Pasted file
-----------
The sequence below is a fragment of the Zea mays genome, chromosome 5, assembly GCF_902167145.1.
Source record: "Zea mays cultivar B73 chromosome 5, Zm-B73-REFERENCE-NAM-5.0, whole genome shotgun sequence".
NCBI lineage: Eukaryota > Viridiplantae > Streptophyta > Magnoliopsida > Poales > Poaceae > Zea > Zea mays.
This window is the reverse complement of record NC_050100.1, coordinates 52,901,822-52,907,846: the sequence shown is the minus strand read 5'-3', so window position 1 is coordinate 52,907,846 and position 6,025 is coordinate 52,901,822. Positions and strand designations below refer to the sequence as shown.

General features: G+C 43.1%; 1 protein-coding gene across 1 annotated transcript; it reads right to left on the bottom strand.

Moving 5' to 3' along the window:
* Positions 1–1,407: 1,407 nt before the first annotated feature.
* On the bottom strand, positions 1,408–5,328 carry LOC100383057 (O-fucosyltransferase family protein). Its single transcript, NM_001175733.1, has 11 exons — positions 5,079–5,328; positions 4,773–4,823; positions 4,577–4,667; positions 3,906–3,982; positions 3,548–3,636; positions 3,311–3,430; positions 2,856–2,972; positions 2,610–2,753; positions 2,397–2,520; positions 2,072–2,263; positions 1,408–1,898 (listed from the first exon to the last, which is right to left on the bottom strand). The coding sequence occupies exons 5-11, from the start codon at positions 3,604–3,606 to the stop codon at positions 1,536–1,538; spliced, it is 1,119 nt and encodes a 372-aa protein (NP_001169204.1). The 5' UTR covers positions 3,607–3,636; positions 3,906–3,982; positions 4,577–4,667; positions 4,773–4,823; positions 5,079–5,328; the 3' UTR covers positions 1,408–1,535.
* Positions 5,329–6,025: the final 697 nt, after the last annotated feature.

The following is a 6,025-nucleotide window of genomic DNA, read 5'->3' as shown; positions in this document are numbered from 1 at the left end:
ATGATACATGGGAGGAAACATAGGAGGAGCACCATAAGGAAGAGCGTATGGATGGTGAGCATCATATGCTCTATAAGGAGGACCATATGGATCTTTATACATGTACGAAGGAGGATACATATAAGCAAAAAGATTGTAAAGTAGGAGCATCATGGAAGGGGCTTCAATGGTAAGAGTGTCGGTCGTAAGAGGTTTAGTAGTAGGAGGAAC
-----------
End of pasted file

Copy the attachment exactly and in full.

The sequence below is a fragment of the Zea mays genome, chromosome 5, assembly GCF_902167145.1.
Source record: "Zea mays cultivar B73 chromosome 5, Zm-B73-REFERENCE-NAM-5.0, whole genome shotgun sequence".
NCBI lineage: Eukaryota > Viridiplantae > Streptophyta > Magnoliopsida > Poales > Poaceae > Zea > Zea mays.
This window is the reverse complement of record NC_050100.1, coordinates 52,901,822-52,907,846: the sequence shown is the minus strand read 5'-3', so window position 1 is coordinate 52,907,846 and position 6,025 is coordinate 52,901,822. Positions and strand designations below refer to the sequence as shown.

General features: G+C 43.1%; 1 protein-coding gene across 1 annotated transcript; it reads right to left on the bottom strand.

Moving 5' to 3' along the window:
* Positions 1–1,407: 1,407 nt before the first annotated feature.
* On the bottom strand, positions 1,408–5,328 carry LOC100383057 (O-fucosyltransferase family protein). Its single transcript, NM_001175733.1, has 11 exons — positions 5,079–5,328; positions 4,773–4,823; positions 4,577–4,667; positions 3,906–3,982; positions 3,548–3,636; positions 3,311–3,430; positions 2,856–2,972; positions 2,610–2,753; positions 2,397–2,520; positions 2,072–2,263; positions 1,408–1,898 (listed from the first exon to the last, which is right to left on the bottom strand). The coding sequence occupies exons 5-11, from the start codon at positions 3,604–3,606 to the stop codon at positions 1,536–1,538; spliced, it is 1,119 nt and encodes a 372-aa protein (NP_001169204.1). The 5' UTR covers positions 3,607–3,636; positions 3,906–3,982; positions 4,577–4,667; positions 4,773–4,823; positions 5,079–5,328; the 3' UTR covers positions 1,408–1,535.
* Positions 5,329–6,025: the final 697 nt, after the last annotated feature.

The following is a 6,025-nucleotide window of genomic DNA, read 5'->3' as shown; positions in this document are numbered from 1 at the left end:
ATGATACATGGGAGGAAACATAGGAGGAGCACCATAAGGAAGAGCGTATGGATGGTGAGCATCATATGCTCTATAAGGAGGACCATATGGATCTTTATACATGTACGAAGGAGGATACATATAAGCAAAAAGATTGTAAAGTAGGAGCATCATGGAAGGGGCTTCAATGGTAAGAGTGTCGGTCGTAAGAGGTTTAGTAGTAGGAGGAAC